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Apr 18, 2012 9:44 AMPublication: The Southampton Press

Planning Board Encourages Town To Apply Exhaustive Review To Tuckahoe King Kullen Proposal

Apr 18, 2012 10:55 AM

The Southampton Town Planning Board decided this week that it would not weigh in on the merits of a proposal for a large supermarket on County Road 39 in Tuckahoe while the Town Board considers whether to grant developers a change of zone to allow the store—but would implore Town Board members to conduct the most detailed review of the project possible.

Board members said they didn’t see any way that the town could grant developer Robert Morrow’s change of zone request to allow a shopping center along the busy highway, dubbed Tuckahoe Center, without conducting the exhaustive review guidelines of the State Environmental Quality Review Act.

“We’re telling the Town Board not to shoot from the hip,” Chairman Dennis Finnerty said. “Make the decision based on planning data. We’re going to remain silent as to the merits at this time and encourage the Town Board to move forward with a thorough SEQRA analysis.”

Board members did discuss concerns that the zone change proposal would open the town up to accusations of spot zoning, were it to grant the change of zone to allow the 30,000-square-foot supermarket and 15,000 square feet of smaller retail shops, as well as whether the current zoning along County Road 39 should be abandoned or deviated from in various instances.

“I would hate to think the town is embracing the highway business zone,” Mr. Finnerty said of the zoning designation along the whole of County Road 39, which allows for larger, low-traffic businesses like appliance and furniture stores and car dealerships. “It’s really a relic. It’s Long Island strip mall zoning at its worst.”

Mr. Finnerty noted that the use of planned development districts—legislative exceptions from area zoning to allow a specific project deemed important to the community—have allowed for some slight changes in the direction of development in highway zones.

But the town’s acting planning and development administrator, Freda Eisenberg, said that planners and the members of a committee that conducted a two-year study of the County Road 39 corridor sought to preserve the highway zoning because of the valuable business alternatives it gave the region. “The interest of the study is to maintain the value of the HB zone so you can have uses that are not appropriate in the hamlet centers, and you don’t have the high-volume retail uses that you would prefer to have in the downtowns,” she said. “It maintains that line.”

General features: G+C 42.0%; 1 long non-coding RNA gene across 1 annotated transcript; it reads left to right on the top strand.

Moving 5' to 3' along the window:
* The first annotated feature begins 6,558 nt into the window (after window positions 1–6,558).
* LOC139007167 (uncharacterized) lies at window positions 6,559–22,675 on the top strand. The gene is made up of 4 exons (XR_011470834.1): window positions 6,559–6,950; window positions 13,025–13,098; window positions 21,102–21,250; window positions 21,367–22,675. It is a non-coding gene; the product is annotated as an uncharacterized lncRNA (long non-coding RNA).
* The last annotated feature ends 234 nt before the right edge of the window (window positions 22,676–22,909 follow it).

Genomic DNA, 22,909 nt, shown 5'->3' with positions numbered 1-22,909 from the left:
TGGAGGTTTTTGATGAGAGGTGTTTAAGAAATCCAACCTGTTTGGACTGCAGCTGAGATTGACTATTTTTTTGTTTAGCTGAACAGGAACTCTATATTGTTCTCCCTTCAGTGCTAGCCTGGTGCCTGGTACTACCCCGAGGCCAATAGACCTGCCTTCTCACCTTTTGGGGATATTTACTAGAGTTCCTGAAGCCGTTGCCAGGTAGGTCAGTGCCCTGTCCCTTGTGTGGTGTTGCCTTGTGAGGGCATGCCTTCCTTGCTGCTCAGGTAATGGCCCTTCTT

She did note that the study also identified certain parcels along the highway corridor, like the large Southampton Elks Lodge property, that could be better utilized with the benefit of a PDD should they ever be redeveloped. The Elks property is complicated by the fact that it encompasses two different zoning designations, highway business at its southern end and residential at the northern.

Planning Board member Jacqui Lofaro said she worried that granting the change of zone to allow the supermarket project would open the town to charges of illegal spot-zoning. “The town should look at the legislative intent for the zoning, or they will be exposed to a spot zoning issue,” she said. “It’s challengeable.”

The supermarket proposal on 7 acres on the southern side of the highway, just east of Magee Street, was originally proposed as a PDD, calling for the King Kullen market to be flanked by more than 100,000 square feet of retail, restaurants and apartments. Residents objected, and the application spurred the town to overhaul its PDD process. The application was ultimately withdrawn and resubmitted in a steeply downsized scope as a request for a change of zone. Mr. Morrow has said the plans, which would put a 100-foot grass and tree buffer between the roadway and the stores, are a better direction for the development of a stretch of County Road 39 blighted by crumbling, vacant buildings whose owners have for years been unable to find new businesses to rehabilitate them. Opponents of the project have said it will cause traffic congestion on a critical artery and on residential back roads.

“It would change the way CR 39 develops,” board member John Blaney said. “There will be practical aspects—people will be thrilled they only have to drive a mile to the supermarket instead of seven.”

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